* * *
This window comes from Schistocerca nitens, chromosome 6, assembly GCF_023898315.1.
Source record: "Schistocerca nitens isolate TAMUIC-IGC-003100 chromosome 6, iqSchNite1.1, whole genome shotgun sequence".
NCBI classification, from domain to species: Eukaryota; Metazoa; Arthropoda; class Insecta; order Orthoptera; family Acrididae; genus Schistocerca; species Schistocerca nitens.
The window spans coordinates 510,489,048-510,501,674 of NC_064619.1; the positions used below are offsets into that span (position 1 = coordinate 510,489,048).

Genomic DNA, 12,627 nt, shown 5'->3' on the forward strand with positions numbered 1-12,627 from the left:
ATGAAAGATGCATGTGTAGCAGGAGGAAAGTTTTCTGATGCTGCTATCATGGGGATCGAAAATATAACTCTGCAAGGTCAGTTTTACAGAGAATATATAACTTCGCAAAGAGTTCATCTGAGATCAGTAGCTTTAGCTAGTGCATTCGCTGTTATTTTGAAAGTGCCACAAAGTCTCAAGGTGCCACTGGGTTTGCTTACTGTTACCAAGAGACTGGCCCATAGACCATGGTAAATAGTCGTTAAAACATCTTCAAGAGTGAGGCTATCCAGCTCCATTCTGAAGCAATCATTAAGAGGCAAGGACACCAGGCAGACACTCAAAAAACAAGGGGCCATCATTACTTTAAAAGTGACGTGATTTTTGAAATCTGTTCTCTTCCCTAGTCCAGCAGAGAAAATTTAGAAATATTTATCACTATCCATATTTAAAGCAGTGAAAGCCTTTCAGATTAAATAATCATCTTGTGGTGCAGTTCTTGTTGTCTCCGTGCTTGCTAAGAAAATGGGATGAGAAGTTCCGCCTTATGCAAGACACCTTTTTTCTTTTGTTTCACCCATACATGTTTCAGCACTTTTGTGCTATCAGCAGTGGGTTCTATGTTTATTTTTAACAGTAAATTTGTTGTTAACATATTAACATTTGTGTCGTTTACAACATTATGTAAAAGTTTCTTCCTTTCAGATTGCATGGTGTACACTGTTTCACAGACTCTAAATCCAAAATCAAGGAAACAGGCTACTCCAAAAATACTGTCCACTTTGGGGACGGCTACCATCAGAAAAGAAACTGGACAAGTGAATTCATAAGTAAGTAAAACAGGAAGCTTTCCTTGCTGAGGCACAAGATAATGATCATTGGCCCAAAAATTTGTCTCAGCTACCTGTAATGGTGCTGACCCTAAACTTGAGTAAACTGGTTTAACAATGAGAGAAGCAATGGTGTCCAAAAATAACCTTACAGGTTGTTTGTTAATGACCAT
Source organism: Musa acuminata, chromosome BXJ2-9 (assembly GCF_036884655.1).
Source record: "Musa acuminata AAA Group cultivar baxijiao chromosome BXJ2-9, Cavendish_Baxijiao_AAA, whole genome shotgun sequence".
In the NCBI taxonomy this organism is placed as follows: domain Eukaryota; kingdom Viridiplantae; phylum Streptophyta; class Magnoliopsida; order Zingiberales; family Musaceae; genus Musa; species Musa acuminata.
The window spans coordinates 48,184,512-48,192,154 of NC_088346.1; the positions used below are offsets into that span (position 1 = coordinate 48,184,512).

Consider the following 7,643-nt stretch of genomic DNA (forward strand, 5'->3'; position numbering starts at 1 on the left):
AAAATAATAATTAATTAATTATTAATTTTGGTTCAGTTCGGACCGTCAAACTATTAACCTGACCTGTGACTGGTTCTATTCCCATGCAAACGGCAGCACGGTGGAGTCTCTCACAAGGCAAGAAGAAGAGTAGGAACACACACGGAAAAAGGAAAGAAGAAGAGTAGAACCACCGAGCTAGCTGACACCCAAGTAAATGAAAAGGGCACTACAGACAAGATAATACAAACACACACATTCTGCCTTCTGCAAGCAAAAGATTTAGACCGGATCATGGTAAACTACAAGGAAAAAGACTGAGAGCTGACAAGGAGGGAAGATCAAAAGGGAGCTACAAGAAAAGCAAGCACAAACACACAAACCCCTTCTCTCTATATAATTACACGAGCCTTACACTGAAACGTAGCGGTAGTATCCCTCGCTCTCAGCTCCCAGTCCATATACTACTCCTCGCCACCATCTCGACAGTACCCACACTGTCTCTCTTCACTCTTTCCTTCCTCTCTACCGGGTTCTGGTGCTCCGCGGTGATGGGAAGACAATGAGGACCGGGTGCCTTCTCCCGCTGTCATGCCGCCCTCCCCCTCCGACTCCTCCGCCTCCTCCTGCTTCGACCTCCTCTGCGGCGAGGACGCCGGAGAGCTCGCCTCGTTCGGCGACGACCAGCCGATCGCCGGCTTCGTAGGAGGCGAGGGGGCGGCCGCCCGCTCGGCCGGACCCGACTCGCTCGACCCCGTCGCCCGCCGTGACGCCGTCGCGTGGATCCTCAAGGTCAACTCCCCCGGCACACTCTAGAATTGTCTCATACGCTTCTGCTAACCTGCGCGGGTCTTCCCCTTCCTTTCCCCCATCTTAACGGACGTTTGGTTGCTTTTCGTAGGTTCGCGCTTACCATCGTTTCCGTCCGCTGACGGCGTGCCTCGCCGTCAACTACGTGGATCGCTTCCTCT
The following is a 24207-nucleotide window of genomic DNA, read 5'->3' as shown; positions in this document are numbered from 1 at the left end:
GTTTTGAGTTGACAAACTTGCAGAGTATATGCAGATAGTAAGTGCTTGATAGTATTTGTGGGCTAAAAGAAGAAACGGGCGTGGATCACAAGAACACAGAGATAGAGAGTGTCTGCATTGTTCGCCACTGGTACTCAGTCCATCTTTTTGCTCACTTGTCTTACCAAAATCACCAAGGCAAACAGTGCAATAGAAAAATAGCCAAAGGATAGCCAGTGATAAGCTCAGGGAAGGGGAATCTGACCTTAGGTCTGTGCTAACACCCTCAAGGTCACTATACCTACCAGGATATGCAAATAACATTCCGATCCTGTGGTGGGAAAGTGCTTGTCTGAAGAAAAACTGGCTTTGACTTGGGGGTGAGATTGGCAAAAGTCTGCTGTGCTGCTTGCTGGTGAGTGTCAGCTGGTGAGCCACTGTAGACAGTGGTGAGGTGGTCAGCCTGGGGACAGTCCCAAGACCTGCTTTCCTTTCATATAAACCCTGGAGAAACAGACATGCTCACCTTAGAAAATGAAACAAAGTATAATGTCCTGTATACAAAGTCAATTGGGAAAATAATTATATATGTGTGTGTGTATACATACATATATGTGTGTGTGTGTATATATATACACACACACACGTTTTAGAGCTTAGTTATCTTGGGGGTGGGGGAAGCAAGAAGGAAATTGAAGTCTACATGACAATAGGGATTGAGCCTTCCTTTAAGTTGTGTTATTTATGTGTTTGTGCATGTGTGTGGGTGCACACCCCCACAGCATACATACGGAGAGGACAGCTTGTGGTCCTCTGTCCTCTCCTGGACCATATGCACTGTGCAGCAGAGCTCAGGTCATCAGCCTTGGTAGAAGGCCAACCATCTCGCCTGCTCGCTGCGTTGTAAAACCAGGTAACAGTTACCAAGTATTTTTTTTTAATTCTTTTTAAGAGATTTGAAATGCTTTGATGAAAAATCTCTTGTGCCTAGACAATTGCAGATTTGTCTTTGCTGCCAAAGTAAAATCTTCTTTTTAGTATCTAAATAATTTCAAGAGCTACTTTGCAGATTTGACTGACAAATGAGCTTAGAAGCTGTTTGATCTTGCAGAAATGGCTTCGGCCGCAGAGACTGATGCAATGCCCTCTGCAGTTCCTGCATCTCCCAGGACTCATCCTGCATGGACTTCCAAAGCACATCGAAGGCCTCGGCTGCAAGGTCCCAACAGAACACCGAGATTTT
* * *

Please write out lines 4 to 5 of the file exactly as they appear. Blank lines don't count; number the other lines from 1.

The window spans coordinates 510,489,048-510,501,674 of NC_064619.1; the positions used below are offsets into that span (position 1 = coordinate 510,489,048).

Genomic DNA, 12,627 nt, shown 5'->3' on the forward strand with positions numbered 1-12,627 from the left: